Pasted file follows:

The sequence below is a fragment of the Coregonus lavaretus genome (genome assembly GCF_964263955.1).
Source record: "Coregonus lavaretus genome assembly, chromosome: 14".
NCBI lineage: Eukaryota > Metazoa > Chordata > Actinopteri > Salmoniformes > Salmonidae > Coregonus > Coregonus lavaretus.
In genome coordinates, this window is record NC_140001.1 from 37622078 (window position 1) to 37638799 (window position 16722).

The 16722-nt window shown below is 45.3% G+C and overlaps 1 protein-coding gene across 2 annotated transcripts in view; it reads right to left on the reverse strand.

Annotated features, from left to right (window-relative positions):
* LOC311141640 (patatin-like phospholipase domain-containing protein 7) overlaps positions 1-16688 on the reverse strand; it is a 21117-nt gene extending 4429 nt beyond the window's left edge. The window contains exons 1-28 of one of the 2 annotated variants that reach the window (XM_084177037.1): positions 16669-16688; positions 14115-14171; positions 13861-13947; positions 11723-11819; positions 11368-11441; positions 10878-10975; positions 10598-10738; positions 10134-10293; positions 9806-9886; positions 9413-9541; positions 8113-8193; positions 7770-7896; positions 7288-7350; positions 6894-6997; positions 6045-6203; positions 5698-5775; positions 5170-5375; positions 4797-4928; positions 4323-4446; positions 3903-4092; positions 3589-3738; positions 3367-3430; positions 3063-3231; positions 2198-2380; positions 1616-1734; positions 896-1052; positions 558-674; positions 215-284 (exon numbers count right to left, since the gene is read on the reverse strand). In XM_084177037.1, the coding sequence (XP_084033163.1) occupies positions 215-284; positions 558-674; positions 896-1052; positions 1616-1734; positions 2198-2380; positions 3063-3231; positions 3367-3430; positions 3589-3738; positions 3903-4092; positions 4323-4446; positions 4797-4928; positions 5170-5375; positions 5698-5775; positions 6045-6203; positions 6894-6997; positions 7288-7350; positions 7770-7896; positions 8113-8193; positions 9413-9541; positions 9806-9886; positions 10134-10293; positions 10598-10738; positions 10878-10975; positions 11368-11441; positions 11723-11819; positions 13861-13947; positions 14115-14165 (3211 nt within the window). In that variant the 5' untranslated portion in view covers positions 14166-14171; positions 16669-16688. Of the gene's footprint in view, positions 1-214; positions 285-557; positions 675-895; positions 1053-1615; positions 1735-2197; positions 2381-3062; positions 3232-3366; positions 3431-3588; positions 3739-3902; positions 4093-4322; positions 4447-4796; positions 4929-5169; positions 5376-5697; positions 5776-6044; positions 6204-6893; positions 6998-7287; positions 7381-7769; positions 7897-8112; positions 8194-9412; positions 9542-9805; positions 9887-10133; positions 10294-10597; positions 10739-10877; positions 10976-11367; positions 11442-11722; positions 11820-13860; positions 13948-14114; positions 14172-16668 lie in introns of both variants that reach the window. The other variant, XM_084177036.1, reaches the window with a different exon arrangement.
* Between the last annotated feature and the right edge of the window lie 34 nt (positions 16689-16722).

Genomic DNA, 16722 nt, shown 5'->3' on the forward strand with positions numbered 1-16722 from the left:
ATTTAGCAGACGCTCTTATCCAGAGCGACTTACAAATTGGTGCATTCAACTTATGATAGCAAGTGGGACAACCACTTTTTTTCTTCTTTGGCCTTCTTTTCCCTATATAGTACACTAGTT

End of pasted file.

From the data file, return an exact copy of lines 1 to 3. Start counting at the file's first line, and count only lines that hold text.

The sequence below is a fragment of the Coregonus lavaretus genome (genome assembly GCF_964263955.1).
Source record: "Coregonus lavaretus genome assembly, chromosome: 14".
NCBI lineage: Eukaryota > Metazoa > Chordata > Actinopteri > Salmoniformes > Salmonidae > Coregonus > Coregonus lavaretus.